NortonLifeLock says Norton Crypto is an opt-in feature only and is not enabled without user permission.

“If users have turned on Norton Crypto but no longer wish to use the feature, it can be disabled by temporarily shutting off ‘tamper protection’ (which allows users to modify the Norton installation) and deleting NCrypt.exe from your computer,” NortonLifeLock said in a written statement.

However, many users have reported difficulty removing the mining program.

It’s an open question whether Norton Crypto users can expect to see much profit from participating in this scheme, at least in the short run.

Mining cryptocurrencies basically involves using your computer’s spare resources to help validate financial transactions of other crypto users.

Crypto mining causes one’s computer to draw more power, which can increase one’s overall electricity costs.

Thousands of Schools Impacted After IT Provider Hit by Ransomware

A leading provider of school website infrastructure has been hit by a ransomware attack, potentially disrupting thousands of global customers.

Finalsite claims to serve over 8000 schools worldwide, offering content management, communications, mobile and enrolment software.

A message posted by the firm on Twitter yesterday apologized for the “prolonged outage” customers have been forced to endure as a result of the attack.

“The Finalsite security team monitors our network systems 24 hours a day, seven days a week. On Tuesday, January 4, our team identified the presence of ransomware on certain systems in our environment,” it explained.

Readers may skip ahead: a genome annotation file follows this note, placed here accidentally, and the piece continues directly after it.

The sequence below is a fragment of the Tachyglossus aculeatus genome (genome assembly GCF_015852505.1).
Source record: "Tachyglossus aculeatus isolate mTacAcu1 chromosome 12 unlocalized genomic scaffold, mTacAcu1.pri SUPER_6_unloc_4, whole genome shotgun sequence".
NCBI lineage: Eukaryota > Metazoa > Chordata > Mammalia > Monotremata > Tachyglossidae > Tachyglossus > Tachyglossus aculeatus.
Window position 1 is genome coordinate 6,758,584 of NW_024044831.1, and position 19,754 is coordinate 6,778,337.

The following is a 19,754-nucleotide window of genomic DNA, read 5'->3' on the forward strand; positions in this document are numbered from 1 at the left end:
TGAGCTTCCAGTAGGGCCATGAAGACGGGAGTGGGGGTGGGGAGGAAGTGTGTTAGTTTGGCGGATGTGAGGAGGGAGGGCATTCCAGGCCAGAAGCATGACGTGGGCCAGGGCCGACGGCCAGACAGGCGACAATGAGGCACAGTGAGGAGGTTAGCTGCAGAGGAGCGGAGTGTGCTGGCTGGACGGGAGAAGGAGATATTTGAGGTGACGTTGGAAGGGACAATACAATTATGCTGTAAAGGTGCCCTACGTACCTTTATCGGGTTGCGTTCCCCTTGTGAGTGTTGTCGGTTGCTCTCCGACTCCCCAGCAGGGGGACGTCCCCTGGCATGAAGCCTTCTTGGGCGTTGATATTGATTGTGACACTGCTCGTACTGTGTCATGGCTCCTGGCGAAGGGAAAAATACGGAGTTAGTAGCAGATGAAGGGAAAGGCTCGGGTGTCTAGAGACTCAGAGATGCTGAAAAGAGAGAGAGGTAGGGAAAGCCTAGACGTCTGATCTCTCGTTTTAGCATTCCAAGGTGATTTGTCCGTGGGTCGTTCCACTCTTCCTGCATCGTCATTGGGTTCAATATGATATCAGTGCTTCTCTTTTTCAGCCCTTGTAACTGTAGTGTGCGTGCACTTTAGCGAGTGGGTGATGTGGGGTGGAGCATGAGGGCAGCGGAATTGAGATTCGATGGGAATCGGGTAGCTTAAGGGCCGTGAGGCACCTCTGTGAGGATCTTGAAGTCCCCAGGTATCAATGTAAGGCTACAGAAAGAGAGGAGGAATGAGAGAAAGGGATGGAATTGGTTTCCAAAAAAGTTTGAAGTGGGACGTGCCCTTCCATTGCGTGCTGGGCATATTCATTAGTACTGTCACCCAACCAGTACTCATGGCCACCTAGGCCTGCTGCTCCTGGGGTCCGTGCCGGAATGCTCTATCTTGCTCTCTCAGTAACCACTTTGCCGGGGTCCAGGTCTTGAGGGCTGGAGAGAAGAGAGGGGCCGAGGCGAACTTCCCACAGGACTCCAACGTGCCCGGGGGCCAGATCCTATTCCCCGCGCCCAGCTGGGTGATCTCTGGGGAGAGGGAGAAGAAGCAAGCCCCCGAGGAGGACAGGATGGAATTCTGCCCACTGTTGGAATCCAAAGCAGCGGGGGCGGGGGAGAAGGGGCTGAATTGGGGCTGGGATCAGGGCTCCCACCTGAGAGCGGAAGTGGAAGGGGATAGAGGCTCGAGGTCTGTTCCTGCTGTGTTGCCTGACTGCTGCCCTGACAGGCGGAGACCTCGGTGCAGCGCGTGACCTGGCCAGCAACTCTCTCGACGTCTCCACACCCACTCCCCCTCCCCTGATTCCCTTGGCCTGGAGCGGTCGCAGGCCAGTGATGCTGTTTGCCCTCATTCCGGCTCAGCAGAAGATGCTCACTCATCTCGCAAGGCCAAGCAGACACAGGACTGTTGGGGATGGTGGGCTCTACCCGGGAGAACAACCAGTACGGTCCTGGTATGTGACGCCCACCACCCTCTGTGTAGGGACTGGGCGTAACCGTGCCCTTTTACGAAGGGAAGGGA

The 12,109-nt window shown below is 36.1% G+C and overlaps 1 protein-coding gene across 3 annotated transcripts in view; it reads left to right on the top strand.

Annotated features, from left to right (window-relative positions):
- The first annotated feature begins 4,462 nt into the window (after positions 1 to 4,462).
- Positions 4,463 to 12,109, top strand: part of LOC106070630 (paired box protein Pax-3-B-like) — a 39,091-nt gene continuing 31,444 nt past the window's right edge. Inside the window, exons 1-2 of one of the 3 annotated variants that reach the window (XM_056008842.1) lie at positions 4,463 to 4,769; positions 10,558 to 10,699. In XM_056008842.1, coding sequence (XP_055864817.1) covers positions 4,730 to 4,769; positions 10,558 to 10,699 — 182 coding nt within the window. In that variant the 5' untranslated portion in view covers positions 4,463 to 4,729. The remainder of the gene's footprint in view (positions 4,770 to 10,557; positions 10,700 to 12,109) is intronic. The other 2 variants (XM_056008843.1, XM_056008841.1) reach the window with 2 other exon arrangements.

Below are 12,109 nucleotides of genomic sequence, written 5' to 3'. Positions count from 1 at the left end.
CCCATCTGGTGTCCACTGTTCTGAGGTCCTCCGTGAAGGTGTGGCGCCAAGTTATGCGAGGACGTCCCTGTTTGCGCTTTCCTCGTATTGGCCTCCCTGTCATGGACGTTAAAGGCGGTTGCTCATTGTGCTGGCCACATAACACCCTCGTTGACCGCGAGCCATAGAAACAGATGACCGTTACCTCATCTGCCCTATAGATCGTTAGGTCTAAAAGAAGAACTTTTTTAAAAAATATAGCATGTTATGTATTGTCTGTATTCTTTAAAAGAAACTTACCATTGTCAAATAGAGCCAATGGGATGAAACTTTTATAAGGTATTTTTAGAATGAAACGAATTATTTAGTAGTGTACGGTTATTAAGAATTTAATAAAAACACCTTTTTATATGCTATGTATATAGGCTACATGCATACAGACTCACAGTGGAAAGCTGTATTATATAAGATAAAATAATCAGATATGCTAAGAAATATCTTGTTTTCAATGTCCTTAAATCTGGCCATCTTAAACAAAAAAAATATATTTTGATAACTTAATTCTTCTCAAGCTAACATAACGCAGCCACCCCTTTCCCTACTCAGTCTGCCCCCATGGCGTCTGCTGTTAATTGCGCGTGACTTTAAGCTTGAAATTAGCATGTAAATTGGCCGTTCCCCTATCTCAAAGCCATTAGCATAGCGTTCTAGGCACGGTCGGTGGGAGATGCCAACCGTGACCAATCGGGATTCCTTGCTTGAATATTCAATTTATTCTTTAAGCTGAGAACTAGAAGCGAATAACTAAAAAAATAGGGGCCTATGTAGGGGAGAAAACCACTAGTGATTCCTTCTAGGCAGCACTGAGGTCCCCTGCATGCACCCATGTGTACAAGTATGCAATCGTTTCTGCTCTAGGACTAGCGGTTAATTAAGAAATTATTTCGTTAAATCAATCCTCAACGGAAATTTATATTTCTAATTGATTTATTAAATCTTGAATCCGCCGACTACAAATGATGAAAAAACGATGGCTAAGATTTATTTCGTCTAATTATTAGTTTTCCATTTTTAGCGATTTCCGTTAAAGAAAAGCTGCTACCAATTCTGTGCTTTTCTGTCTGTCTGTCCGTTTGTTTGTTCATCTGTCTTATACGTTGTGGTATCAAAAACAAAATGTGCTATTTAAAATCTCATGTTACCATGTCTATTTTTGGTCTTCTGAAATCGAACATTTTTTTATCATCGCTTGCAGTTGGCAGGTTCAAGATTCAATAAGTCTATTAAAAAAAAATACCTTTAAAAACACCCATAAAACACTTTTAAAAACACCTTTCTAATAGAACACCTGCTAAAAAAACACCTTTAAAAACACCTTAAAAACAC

“In the time since the incident, our security, infrastructure and engineering teams have been working around the clock to restore backup systems and bring our network back to full performance, in a safe and secure manner.”

Finalsite claimed it had uncovered no evidence that data had been stolen as part of the raid but admitted that forensic work was still ongoing.

Double extortion involving the threat of leaking stolen data is now the norm for such attacks, according to ransomware experts.

According to Coveware, over 80% of attacks in Q3 involved the theft of corporate information alongside file encryption.

There’s no sign of exactly how many schools have been impacted by the attack, although a Reddit user claimed around 2,200 might have been disrupted.

“With numbers like this, there’s a good chance that a school in your town is affected. Many districts are complaining that they are unable to use their emergency notification system to warn their communities about closures due to weather or COVID-19 protocol,” they added.

“The impact of this outage is far greater than the attention it has received.”

There’s no indication of whether Finalsite is engaging with its attackers or when customers can expect a restoration of services